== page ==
The Constitutional Court will soon have to consider whether an order granted in the Pretoria High Court should be confirmed or not.
On 11 May 2022, the Pretoria High Court delivered a judgment which declared that Section 7(3)(a) of the Divorce Act 70 of 1979 is inconsistent with the Constitution and invalid to the extent that the provision limits the operation of Section 7(3) of the Divorce Act to marriages out of community of property entered into before the commencement of the Matrimonial Property Act 88 of 1984 on 1 November 1984.
The Honourable Justice Van der Schyff took issue with the wording, "entered into before the commencement of the Matrimonial Property Act, 1984," saying its phrasing was inconsistent with the Constitution and therefore invalid.
Section 7(3)(a) of the Divorce Act is read without the inclusion of those words. "A Court granting a decree of divorce in respect of a marriage out of community of property entered into before the commencement of the Matrimonial Property Act, 1984, in terms of an antenuptial contract by which community of property, community of profit and loss and accrual sharing in any form are excluded; or...may, subject to the provisions of subsections (4), (5) and (6), on application by one of the parties to that marriage, in the absence of any agreement between them regarding the division of their assets, order that such assets, or such part of assets, of the other party as the Court may deem just to be transferred to the first-mentioned party."
The practical implication of the judgment would mean that any person who entered into an antenuptial contract without accrual, after the commencement of the Matrimonial Property Act may now ask a Court for a redistribution of assets – overriding the content of their signed antenuptial contract – if the Court deems it appropriate and just. The factors which the Court would have to consider, other than any direct or indirect contribution made by the party concerned to the maintenance or increase of the estate of the other party, would include the existing means and obligations of the parties, any donation made by one party to the other during the subsistence of the marriage, and any other factor which should in the opinion of the Court be taken into account.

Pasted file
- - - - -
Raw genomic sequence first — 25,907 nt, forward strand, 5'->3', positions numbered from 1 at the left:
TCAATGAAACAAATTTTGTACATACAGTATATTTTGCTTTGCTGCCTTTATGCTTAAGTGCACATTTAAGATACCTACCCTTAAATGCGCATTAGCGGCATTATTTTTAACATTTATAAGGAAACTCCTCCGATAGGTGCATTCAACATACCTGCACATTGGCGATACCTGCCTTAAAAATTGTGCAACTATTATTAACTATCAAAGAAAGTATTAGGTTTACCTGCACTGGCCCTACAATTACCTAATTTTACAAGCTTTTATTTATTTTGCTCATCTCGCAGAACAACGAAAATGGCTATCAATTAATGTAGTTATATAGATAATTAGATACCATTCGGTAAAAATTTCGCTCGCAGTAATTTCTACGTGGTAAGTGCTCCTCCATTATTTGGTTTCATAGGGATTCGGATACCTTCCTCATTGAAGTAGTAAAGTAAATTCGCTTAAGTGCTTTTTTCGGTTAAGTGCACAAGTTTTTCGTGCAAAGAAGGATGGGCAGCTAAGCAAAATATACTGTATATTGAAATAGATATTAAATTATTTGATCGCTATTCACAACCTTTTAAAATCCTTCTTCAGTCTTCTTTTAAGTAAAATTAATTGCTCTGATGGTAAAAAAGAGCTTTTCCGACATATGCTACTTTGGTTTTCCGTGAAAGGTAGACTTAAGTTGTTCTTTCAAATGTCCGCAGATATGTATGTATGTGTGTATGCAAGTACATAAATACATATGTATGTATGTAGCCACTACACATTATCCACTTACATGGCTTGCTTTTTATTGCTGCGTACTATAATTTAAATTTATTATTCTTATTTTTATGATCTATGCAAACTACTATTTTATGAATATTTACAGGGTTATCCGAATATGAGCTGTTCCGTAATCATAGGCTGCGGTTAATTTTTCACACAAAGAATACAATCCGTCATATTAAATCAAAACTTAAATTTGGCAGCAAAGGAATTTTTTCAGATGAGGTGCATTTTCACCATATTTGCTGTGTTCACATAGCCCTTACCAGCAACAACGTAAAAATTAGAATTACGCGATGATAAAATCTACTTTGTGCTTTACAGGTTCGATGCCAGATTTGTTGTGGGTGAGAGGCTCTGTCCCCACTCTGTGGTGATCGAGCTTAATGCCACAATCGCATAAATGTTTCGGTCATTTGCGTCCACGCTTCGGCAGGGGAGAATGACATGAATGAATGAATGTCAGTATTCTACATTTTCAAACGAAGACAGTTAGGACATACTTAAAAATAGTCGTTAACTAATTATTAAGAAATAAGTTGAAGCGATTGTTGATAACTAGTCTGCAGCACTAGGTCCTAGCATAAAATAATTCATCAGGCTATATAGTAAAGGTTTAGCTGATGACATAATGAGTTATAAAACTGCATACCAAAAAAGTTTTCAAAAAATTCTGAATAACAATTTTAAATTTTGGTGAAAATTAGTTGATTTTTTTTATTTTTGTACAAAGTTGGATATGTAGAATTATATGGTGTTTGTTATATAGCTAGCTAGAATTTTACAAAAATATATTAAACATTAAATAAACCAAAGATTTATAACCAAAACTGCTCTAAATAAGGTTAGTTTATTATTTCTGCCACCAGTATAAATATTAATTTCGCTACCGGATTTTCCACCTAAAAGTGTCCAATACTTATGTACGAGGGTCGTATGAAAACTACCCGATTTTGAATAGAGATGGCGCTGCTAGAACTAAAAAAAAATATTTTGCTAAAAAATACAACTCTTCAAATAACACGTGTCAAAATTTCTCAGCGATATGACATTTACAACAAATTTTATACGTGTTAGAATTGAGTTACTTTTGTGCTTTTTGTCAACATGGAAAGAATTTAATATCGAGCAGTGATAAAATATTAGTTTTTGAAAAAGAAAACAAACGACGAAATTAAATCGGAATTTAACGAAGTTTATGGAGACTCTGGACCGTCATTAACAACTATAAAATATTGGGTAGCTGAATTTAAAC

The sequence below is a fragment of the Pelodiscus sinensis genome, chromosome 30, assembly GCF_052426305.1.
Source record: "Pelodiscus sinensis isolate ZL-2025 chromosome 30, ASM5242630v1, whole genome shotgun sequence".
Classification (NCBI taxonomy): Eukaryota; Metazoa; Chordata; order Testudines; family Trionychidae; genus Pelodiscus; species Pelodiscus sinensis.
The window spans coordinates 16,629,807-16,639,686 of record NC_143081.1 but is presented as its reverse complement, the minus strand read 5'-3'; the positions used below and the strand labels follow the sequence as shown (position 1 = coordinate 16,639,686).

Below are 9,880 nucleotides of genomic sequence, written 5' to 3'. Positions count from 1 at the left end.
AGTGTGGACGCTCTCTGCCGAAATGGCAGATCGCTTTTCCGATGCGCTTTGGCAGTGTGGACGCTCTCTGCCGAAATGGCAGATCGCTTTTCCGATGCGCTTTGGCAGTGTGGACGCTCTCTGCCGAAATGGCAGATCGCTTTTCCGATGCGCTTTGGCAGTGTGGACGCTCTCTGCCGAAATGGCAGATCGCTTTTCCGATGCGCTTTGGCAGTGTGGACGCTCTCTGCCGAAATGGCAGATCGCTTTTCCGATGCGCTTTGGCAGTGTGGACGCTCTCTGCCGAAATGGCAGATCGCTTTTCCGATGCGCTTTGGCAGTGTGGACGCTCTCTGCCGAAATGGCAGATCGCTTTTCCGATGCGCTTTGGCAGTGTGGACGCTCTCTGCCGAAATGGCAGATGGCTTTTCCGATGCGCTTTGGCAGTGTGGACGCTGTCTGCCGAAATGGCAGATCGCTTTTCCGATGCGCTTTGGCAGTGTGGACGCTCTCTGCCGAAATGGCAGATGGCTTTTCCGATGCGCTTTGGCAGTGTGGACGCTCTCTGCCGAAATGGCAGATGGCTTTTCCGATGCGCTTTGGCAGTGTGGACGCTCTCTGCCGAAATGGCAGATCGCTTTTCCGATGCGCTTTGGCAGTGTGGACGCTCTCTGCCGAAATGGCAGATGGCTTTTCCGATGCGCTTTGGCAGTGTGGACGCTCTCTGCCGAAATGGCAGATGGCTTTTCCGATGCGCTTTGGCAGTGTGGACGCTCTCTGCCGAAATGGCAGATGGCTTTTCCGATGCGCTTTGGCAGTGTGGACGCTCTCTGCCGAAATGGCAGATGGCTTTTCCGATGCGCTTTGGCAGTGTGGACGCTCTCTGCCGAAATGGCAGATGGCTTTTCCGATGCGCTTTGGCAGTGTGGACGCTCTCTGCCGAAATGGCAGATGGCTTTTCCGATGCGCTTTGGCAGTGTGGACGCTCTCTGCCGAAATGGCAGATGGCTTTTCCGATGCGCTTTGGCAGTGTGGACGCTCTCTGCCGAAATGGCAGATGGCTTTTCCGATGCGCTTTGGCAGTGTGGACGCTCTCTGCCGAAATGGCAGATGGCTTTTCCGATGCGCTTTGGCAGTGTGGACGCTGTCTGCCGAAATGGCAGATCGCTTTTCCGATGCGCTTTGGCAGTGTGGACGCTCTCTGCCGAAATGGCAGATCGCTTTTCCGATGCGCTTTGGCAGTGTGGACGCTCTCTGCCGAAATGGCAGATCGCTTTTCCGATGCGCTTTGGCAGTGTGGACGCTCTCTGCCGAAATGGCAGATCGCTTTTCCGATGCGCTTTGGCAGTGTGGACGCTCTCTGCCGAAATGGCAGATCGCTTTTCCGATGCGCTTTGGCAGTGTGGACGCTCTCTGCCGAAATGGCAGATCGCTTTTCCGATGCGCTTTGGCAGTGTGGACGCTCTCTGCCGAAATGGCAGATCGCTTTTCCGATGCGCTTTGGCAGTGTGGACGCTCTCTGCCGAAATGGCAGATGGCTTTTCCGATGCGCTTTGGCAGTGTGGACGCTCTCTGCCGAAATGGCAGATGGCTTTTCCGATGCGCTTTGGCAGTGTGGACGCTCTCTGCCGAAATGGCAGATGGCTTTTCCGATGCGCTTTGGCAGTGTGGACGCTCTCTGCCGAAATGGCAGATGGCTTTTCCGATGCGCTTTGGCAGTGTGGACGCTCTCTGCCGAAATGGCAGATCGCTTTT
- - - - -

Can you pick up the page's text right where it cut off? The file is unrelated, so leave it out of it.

The Court had to consider whether, by the standards of the Constitution, Section 7(3) of the Divorce Act amounted to discrimination against a person. In the judgment, the Court said that, "the differentiation amounts to discrimination based on the date on which a marriage was concluded because economically disadvantaged parties' human dignity is impaired if they cannot approach the court to exercise the discretion provided for in s 7(3) of the Divorce Act. Unlike their counterparts whose marriages were concluded before 1 November 1984, economically disadvantaged parties who contributed to their spouses' maintenance or the growth of their estates, are vulnerable parties whose only recourse is to approach the court for maintenance. The unequal power relationship implicit to any maintenance claim, and the extent to which it renders an economically disadvantaged party vulnerable, in these circumstances speaks for itself."
Should the Constitutional Court confirm the order, it will have a significant and compelling effect on many marriages in South Africa.
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